For several decades, we’ve heard about growing income inequality. I believe that is a poor description of the problem. It’s more about income disparity. Since there are differences in education, capabilities and cost of living, incomes cannot and should not ever be equal. As a nation, the US may occasionally struggle with recessions and unemployment which can be mitigated by government policies. But no one – NO ONE – who works a full-time job should be paid less than a living wage!
The current situation is unreasonable and unsustainable. And it is almost entirely the result of political decisions made to benefit corporations and the very wealthy – the people who really control our government through lobbying and campaign donations.
As productivity has continued to rise; as more highly-paid workers have been replaced by robots; as more workers toil in minimum wage jobs, corporate CEOs have seen their compensation dramatically rise. So, too, have stock traders on Wall Street. Indeed, the people at the top of every company have never done better. Never mind that they are profiting on the suffering of their employees and the largess of taxpayers. For example, Walmart is notorious for paying many of its employees minimum wage. To help compensate those employees, Walmart helps them apply for government welfare programs paid for by taxpayers. At the same time, Walmart accepts corporate welfare in the form of government infrastructure assistance and tax relief, again paid for by taxpayers.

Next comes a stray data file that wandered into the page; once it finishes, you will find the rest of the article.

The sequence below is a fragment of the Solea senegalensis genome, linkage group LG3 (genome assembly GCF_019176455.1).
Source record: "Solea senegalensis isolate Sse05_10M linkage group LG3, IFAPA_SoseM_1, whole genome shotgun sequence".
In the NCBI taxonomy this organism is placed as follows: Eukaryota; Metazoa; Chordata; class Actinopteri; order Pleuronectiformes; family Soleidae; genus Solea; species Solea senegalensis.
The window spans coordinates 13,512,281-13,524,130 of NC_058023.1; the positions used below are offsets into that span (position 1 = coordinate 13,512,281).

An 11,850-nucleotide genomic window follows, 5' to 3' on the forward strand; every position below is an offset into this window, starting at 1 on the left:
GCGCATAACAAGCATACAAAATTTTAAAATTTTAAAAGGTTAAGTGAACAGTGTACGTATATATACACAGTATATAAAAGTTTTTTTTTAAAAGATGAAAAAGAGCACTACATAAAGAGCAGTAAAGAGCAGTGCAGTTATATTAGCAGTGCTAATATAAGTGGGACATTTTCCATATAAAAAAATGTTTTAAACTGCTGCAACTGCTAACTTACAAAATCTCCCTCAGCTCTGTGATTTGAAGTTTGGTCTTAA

It is because of this system that the owners of Walmart – the Waltons – have become one of the world’s richest families.
Another reason for the increasing disparity is the decades-long attack on labor unions and collective bargaining. Republican-led legislatures have routinely voted to make their states “right to work” states (i.e. non-union states). And they have passed laws making it increasingly difficult for workers to organize. As a result, they have effectively ended collective bargaining in those states. Wages for ordinary working people have stagnated. Benefits such as health insurance and dental plans have been weakened or eliminated altogether at the same time health care costs have exploded. A recent study found that the cost of family health insurance now exceeds $20,000. Those who are unable to afford quality health insurance are one medical emergency away from bankruptcy as documented in 2017 when there were more than 767,000 bankruptcies due to illness and medical bills.
The US is the only nation in the developed world where this happens!
Additionally, many US corporations and employers have reduced or eliminated retirement and savings plans for their employees. Consequently, the median savings for an American family in 2016 was just $7,000. And many households have no savings at all. Far too many Americans are forced to work multiple jobs to survive. Even then they often struggle from paycheck to paycheck.
Is it any wonder that the number of homeless in the US has grown?
Those in professional jobs are not immune to the growing disparity. Teachers with advanced degrees make so little money in some states that their families actually qualify for food assistance. Yet they’re still expected to pay back the student loans they accumulated while obtaining the required degrees – loans that can run into the hundreds of thousands of dollars.
It’s true that American workers will never realize financial equality with business managers and owners. But they shouldn’t have to watch those people buy mansions, vacation homes and yachts while they struggle to put food on their tables.